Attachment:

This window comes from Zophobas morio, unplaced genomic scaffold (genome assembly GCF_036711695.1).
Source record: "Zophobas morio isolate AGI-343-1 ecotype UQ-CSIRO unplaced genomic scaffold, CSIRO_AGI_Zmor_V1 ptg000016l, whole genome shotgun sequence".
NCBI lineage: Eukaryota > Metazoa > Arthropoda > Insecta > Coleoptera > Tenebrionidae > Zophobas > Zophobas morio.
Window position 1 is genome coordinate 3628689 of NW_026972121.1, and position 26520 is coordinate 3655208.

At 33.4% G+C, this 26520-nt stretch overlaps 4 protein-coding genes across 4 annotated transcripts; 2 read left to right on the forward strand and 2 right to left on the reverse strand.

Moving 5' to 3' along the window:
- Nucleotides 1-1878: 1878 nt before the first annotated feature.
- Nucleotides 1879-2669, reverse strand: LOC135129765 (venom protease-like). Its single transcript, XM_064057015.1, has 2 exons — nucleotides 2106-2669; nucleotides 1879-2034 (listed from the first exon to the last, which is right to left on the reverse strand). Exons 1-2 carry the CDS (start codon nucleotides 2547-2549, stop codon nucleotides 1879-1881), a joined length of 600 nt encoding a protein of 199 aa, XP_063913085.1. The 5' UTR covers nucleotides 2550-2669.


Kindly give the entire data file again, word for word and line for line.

This window comes from Zophobas morio, unplaced genomic scaffold (genome assembly GCF_036711695.1).
Source record: "Zophobas morio isolate AGI-343-1 ecotype UQ-CSIRO unplaced genomic scaffold, CSIRO_AGI_Zmor_V1 ptg000016l, whole genome shotgun sequence".
NCBI lineage: Eukaryota > Metazoa > Arthropoda > Insecta > Coleoptera > Tenebrionidae > Zophobas > Zophobas morio.
Window position 1 is genome coordinate 3628689 of NW_026972121.1, and position 26520 is coordinate 3655208.

At 33.4% G+C, this 26520-nt stretch overlaps 4 protein-coding genes across 4 annotated transcripts; 2 read left to right on the forward strand and 2 right to left on the reverse strand.

Moving 5' to 3' along the window:
- Nucleotides 1-1878: 1878 nt before the first annotated feature.
- Nucleotides 1879-2669, reverse strand: LOC135129765 (venom protease-like). Its single transcript, XM_064057015.1, has 2 exons — nucleotides 2106-2669; nucleotides 1879-2034 (listed from the first exon to the last, which is right to left on the reverse strand). Exons 1-2 carry the CDS (start codon nucleotides 2547-2549, stop codon nucleotides 1879-1881), a joined length of 600 nt encoding a protein of 199 aa, XP_063913085.1. The 5' UTR covers nucleotides 2550-2669.